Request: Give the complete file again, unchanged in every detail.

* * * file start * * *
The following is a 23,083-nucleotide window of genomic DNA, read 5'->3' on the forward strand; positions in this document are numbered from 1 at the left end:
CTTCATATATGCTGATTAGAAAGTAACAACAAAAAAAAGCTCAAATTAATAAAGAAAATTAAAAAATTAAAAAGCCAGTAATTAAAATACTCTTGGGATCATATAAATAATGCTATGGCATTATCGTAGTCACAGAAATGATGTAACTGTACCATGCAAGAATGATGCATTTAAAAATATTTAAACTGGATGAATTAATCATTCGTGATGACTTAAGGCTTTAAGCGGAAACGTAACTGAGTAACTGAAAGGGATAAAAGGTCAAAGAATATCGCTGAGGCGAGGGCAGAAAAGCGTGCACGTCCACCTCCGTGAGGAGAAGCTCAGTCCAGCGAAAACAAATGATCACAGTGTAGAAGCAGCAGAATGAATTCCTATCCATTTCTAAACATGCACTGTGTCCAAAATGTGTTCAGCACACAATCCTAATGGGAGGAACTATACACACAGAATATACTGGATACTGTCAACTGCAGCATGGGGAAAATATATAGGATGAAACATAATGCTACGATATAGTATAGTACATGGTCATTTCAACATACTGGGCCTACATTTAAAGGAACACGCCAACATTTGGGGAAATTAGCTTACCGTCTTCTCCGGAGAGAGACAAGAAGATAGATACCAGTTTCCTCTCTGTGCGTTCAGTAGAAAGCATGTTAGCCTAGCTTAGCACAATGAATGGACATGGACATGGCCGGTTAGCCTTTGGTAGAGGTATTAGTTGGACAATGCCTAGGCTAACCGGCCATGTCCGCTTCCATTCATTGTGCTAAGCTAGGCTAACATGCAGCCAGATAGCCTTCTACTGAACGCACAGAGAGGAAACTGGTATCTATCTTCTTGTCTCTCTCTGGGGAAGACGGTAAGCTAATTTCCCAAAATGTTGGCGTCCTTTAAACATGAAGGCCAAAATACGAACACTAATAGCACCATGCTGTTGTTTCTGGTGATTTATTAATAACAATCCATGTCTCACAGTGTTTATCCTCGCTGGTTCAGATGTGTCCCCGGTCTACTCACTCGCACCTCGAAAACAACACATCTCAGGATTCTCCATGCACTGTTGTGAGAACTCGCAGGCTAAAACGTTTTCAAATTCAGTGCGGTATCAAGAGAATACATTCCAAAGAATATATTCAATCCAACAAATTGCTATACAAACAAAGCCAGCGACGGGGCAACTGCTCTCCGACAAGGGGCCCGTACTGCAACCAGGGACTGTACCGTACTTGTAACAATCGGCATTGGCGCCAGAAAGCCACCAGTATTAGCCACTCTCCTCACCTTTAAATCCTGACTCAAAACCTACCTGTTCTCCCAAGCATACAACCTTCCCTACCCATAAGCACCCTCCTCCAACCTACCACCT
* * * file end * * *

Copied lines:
The following is a 23,083-nucleotide window of genomic DNA, read 5'->3' on the forward strand; positions in this document are numbered from 1 at the left end:
CTTCATATATGCTGATTAGAAAGTAACAACAAAAAAAAGCTCAAATTAATAAAGAAAATTAAAAAATTAAAAAGCCAGTAATTAAAATACTCTTGGGATCATATAAATAATGCTATGGCATTATCGTAGTCACAGAAATGATGTAACTGTACCATGCAAGAATGATGCATTTAAAAATATTTAAACTGGATGAATTAATCATTCGTGATGACTTAAGGCTTTAAGCGGAAACGTAACTGAGTAACTGAAAGGGATAAAAGGTCAAAGAATATCGCTGAGGCGAGGGCAGAAAAGCGTGCACGTCCACCTCCGTGAGGAGAAGCTCAGTCCAGCGAAAACAAATGATCACAGTGTAGAAGCAGCAGAATGAATTCCTATCCATTTCTAAACATGCACTGTGTCCAAAATGTGTTCAGCACACAATCCTAATGGGAGGAACTATACACACAGAATATACTGGATACTGTCAACTGCAGCATGGGGAAAATATATAGGATGAAACATAATGCTACGATATAGTATAGTACATGGTCATTTCAACATACTGGGCCTACATTTAAAGGAACACGCCAACATTTGGGGAAATTAGCTTACCGTCTTCTCCGGAGAGAGACAAGAAGATAGATACCAGTTTCCTCTCTGTGCGTTCAGTAGAAAGCATGTTAGCCTAGCTTAGCACAATGAATGGACATGGACATGGCCGGTTAGCCTTTGGTAGAGGTATTAGTTGGACAATGCCTAGGCTAACCGGCCATGTCCGCTTCCATTCATTGTGCTAAGCTAGGCTAACATGCAGCCAGATAGCCTTCTACTGAACGCACAGAGAGGAAACTGGTATCTATCTTCTTGTCTCTCTCTGGGGAAGACGGTAAGCTAATTTCCCAAAATGTTGGCGTCCTTTAAACATGAAGGCCAAAATACGAACACTAATAGCACCATGCTGTTGTTTCTGGTGATTTATTAATAACAATCCATGTCTCACAGTGTTTATCCTCGCTGGTTCAGATGTGTCCCCGGTCTACTCACTCGCACCTCGAAAACAACACATCTCAGGATTCTCCATGCACTGTTGTGAGAACTCGCAGGCTAAAACGTTTTCAAATTCAGTGCGGTATCAAGAGAATACATTCCAAAGAATATATTCAATCCAACAAATTGCTATACAAACAAAGCCAGCGACGGGGCAACTGCTCTCCGACAAGGGGCCCGTACTGCAACCAGGGACTGTACCGTACTTGTAACAATCGGCATTGGCGCCAGAAAGCCACCAGTATTAGCCACTCTCCTCACCTTTAAATCCTGACTCAAAACCTACCTGTTCTCCCAAGCATACAACCTTCCCTACCCATAAGCACCCTCCTCCAACCTACCACCT